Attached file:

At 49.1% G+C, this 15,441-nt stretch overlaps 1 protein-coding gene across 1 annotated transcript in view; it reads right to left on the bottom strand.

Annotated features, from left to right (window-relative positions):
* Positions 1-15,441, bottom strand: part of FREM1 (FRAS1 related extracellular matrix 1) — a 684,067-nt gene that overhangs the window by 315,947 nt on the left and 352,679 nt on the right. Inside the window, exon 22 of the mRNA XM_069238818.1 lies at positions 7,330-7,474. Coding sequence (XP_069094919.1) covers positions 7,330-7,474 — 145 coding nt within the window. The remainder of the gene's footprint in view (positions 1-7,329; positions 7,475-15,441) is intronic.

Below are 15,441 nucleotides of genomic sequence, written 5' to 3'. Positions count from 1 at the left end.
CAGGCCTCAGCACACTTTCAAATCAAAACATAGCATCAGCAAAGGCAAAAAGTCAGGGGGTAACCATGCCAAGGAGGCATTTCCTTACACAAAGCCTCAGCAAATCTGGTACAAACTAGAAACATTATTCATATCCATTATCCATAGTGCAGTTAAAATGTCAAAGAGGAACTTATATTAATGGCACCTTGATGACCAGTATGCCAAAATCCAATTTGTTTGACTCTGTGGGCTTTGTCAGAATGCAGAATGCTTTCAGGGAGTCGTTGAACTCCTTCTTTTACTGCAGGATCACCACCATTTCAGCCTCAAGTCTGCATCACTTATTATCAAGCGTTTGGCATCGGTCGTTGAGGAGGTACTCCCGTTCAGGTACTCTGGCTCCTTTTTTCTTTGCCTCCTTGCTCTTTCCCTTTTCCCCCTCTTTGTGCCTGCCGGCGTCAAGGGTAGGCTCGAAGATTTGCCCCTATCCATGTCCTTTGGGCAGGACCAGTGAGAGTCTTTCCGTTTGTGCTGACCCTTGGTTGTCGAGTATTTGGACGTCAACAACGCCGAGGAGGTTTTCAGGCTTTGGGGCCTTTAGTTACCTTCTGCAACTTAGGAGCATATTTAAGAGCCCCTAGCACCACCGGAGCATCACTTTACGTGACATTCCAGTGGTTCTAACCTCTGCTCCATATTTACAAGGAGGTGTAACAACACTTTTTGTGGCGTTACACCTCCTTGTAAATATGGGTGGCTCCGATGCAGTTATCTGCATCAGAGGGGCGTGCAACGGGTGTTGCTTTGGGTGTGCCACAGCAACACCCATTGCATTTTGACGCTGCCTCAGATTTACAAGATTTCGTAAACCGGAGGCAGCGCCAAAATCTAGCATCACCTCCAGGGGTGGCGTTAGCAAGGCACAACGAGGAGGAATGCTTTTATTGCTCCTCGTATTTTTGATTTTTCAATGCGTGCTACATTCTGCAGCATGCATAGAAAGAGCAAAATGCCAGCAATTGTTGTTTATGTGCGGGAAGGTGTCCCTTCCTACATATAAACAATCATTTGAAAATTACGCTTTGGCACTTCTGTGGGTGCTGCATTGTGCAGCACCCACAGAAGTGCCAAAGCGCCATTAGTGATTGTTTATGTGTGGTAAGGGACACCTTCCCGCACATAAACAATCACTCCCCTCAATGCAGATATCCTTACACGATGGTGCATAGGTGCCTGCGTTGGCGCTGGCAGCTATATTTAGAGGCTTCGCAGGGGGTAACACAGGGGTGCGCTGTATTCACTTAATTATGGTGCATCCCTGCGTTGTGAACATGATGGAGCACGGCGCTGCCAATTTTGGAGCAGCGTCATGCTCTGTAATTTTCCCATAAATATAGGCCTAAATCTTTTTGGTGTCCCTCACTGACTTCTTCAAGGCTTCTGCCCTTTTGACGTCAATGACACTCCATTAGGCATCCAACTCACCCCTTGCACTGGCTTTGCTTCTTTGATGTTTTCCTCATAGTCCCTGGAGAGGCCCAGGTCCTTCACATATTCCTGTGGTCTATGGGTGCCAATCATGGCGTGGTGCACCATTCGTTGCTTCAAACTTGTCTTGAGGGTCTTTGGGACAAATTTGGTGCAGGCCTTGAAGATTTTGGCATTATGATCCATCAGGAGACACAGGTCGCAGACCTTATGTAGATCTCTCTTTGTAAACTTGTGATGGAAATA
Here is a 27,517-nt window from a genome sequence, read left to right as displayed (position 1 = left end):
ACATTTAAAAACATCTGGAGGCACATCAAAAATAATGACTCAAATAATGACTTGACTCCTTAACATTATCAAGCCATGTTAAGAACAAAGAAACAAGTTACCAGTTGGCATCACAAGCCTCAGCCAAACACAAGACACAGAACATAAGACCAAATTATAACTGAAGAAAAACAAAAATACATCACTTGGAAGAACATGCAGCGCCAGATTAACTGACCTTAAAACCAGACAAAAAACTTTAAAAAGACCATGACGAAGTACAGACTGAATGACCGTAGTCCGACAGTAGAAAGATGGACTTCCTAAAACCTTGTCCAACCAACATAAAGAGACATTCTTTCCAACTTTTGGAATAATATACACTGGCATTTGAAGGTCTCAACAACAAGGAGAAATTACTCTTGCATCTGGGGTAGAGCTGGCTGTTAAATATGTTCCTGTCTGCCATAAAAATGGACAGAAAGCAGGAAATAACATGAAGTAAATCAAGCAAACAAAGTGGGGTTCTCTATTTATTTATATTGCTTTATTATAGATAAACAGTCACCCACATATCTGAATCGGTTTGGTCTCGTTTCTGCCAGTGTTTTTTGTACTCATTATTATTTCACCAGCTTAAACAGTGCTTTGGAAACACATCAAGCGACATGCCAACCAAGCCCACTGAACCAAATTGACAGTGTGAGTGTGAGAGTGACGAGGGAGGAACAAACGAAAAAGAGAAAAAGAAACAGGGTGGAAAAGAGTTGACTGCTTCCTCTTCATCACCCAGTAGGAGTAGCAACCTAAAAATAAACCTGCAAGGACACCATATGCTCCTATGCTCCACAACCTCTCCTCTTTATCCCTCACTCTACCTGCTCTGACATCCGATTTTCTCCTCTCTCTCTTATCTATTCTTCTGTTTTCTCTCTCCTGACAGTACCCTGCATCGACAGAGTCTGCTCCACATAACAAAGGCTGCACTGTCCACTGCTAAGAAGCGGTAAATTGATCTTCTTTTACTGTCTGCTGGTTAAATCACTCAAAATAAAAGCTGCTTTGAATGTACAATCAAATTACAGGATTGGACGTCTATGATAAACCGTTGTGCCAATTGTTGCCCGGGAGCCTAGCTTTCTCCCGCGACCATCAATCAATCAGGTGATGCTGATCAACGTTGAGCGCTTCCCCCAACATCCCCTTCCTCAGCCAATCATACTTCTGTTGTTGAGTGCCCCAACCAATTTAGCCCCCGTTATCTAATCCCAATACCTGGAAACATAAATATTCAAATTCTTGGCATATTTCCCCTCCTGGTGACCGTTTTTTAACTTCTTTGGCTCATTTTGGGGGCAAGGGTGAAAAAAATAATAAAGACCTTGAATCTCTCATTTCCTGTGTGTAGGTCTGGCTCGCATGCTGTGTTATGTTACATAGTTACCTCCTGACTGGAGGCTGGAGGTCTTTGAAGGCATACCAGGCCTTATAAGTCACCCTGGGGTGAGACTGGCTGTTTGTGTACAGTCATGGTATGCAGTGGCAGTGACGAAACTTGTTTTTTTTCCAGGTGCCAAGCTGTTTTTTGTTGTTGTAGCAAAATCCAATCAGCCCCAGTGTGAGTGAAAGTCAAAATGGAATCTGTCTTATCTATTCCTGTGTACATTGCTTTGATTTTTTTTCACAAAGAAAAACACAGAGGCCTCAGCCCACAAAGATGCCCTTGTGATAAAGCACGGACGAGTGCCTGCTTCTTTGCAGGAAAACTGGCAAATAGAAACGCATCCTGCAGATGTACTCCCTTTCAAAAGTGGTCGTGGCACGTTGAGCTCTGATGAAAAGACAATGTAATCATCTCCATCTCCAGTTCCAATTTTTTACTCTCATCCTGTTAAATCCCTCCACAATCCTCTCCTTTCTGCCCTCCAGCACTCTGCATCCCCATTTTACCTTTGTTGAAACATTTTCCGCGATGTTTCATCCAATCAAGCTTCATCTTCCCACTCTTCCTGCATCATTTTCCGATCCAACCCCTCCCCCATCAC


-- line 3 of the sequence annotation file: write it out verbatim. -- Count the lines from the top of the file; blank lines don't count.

* Positions 1-15,441, bottom strand: part of FREM1 (FRAS1 related extracellular matrix 1) — a 684,067-nt gene that overhangs the window by 315,947 nt on the left and 352,679 nt on the right. Inside the window, exon 22 of the mRNA XM_069238818.1 lies at positions 7,330-7,474. Coding sequence (XP_069094919.1) covers positions 7,330-7,474 — 145 coding nt within the window. The remainder of the gene's footprint in view (positions 1-7,329; positions 7,475-15,441) is intronic.